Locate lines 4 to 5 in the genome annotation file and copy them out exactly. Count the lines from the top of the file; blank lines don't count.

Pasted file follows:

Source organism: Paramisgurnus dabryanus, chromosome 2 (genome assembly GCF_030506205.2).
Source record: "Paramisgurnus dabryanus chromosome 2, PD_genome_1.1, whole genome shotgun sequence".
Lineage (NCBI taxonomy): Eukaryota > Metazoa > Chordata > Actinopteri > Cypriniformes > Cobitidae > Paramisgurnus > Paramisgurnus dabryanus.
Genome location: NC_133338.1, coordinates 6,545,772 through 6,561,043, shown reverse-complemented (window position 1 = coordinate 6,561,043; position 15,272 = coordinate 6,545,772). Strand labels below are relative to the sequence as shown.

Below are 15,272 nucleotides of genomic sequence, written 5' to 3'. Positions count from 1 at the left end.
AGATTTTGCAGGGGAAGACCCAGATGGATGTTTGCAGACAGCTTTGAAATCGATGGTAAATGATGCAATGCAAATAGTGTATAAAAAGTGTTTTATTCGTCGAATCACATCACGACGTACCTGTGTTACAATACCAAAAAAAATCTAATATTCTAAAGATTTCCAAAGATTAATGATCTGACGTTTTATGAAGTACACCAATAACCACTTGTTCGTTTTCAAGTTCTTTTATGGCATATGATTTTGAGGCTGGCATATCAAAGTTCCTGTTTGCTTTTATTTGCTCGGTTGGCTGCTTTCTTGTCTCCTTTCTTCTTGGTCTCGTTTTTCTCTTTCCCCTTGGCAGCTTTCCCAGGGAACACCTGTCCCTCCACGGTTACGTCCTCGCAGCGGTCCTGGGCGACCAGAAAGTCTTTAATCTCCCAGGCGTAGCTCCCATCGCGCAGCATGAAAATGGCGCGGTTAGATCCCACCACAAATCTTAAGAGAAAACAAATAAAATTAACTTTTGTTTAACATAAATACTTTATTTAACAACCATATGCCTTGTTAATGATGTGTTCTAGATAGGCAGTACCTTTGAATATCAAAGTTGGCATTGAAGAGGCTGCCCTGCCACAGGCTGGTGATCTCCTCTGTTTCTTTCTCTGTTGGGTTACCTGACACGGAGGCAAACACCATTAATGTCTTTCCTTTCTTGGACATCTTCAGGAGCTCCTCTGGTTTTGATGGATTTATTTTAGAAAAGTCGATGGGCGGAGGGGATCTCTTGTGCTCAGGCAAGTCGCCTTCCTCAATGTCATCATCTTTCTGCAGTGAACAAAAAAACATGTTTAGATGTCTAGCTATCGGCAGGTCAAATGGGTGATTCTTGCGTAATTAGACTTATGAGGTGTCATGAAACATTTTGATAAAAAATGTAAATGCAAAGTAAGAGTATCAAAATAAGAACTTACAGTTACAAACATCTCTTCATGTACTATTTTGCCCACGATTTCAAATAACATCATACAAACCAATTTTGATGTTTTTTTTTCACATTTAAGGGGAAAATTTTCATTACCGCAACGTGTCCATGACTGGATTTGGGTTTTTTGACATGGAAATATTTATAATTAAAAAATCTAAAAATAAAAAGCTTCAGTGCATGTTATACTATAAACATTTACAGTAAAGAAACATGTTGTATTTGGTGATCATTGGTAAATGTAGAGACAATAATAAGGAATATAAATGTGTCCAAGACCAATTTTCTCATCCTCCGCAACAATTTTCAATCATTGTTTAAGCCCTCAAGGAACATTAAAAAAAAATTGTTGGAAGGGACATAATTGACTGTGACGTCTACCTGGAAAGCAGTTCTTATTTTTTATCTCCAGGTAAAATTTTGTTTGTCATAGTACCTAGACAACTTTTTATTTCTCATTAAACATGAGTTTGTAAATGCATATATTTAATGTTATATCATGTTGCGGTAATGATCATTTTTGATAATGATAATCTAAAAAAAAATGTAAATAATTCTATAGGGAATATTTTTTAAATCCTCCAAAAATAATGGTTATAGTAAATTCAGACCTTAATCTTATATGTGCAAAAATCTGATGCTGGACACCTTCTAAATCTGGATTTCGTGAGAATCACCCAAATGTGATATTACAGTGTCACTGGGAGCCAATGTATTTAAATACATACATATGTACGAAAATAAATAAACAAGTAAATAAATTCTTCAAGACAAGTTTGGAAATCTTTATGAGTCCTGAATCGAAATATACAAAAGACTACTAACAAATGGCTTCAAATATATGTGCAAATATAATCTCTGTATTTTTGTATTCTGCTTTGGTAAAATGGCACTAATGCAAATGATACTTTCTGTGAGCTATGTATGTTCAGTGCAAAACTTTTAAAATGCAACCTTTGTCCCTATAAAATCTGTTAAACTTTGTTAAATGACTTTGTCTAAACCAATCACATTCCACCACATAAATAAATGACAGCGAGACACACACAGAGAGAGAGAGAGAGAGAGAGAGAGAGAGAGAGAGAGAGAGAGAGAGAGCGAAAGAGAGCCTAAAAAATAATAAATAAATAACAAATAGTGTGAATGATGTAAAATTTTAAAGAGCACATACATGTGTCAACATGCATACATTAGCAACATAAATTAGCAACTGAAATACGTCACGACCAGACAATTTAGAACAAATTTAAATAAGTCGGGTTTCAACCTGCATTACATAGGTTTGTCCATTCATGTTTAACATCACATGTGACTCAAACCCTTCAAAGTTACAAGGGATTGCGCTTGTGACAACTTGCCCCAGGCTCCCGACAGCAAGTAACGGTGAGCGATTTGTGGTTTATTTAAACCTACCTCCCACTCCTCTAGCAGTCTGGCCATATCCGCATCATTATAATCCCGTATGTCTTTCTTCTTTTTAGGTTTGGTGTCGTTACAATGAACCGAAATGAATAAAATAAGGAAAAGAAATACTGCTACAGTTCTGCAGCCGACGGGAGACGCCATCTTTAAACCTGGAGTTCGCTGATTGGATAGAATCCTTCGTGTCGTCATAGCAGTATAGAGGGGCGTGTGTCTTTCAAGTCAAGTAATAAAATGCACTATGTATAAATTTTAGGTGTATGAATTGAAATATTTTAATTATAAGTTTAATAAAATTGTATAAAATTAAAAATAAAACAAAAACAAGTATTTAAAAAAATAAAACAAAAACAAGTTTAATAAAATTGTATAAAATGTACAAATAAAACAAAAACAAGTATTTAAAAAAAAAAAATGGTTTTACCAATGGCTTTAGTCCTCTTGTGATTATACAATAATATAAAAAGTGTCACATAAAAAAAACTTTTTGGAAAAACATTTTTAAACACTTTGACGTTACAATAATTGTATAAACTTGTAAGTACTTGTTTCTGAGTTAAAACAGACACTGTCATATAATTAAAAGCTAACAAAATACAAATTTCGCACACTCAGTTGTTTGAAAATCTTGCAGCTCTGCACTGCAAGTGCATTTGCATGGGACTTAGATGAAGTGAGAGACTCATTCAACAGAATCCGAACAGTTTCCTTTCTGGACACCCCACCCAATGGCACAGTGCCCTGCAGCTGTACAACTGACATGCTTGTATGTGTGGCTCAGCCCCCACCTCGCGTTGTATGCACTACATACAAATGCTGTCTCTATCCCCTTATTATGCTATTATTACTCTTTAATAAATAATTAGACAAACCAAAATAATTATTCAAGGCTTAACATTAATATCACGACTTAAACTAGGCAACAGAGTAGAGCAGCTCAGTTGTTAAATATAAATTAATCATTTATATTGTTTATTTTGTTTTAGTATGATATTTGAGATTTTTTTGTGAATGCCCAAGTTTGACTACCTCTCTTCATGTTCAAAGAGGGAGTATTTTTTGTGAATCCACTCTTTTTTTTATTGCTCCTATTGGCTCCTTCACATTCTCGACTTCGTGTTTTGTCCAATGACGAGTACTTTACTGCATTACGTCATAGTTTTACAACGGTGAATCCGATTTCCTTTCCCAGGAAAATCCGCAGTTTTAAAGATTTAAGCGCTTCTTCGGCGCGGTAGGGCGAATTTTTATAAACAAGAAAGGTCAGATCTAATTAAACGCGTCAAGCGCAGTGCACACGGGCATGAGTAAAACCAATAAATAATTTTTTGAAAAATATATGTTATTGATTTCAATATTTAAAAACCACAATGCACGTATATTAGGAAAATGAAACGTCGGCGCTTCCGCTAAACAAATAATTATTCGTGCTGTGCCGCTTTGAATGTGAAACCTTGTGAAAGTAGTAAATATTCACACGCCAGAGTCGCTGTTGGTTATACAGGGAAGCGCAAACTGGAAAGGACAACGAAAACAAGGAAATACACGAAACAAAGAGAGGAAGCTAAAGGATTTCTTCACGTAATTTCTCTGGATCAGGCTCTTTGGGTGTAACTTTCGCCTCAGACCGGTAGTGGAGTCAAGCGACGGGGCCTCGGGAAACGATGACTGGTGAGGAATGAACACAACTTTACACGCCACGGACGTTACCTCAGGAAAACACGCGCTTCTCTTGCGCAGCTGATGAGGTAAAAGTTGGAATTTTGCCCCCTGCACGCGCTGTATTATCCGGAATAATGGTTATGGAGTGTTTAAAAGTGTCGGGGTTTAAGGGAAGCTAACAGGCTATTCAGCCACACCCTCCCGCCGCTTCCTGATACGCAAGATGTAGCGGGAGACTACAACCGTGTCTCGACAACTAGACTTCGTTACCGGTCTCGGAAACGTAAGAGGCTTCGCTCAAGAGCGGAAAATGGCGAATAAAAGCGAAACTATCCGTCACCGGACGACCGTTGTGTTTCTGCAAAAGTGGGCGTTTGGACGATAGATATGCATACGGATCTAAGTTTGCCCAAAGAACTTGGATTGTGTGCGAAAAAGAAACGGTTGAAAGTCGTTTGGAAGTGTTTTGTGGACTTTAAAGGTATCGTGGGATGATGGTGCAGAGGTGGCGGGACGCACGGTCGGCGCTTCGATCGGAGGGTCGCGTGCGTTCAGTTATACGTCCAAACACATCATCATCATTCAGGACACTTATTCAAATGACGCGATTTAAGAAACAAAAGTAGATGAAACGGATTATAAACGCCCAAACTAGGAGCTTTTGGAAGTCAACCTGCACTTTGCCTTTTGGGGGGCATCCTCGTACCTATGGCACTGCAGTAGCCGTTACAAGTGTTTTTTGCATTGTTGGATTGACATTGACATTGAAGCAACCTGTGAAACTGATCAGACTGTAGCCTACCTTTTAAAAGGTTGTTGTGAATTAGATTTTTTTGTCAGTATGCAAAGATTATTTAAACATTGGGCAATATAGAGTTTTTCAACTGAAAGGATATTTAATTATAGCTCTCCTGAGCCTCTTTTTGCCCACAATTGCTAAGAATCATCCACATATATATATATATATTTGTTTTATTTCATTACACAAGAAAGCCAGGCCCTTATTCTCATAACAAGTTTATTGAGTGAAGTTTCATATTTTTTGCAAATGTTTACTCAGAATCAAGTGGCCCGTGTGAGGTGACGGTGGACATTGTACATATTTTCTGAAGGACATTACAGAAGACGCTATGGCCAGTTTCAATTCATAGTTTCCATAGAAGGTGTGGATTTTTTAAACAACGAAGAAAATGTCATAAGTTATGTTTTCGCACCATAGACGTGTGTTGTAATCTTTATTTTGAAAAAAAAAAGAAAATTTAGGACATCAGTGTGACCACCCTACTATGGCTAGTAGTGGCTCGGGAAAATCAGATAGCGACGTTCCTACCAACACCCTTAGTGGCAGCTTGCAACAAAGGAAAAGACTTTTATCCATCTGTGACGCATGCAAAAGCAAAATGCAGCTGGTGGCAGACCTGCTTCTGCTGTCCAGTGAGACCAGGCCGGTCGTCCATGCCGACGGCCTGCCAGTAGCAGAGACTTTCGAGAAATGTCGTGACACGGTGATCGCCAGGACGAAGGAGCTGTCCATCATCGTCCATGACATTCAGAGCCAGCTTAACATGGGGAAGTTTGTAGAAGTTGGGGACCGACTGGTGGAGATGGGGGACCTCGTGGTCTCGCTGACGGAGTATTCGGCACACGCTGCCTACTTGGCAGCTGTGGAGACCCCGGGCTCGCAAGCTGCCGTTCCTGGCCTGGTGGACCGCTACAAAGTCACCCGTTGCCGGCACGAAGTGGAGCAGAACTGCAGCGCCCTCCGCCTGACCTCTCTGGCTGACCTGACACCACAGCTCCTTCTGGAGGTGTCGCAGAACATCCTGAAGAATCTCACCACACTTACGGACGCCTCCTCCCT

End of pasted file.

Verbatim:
Genome location: NC_133338.1, coordinates 6,545,772 through 6,561,043, shown reverse-complemented (window position 1 = coordinate 6,561,043; position 15,272 = coordinate 6,545,772). Strand labels below are relative to the sequence as shown.

Below are 15,272 nucleotides of genomic sequence, written 5' to 3'. Positions count from 1 at the left end.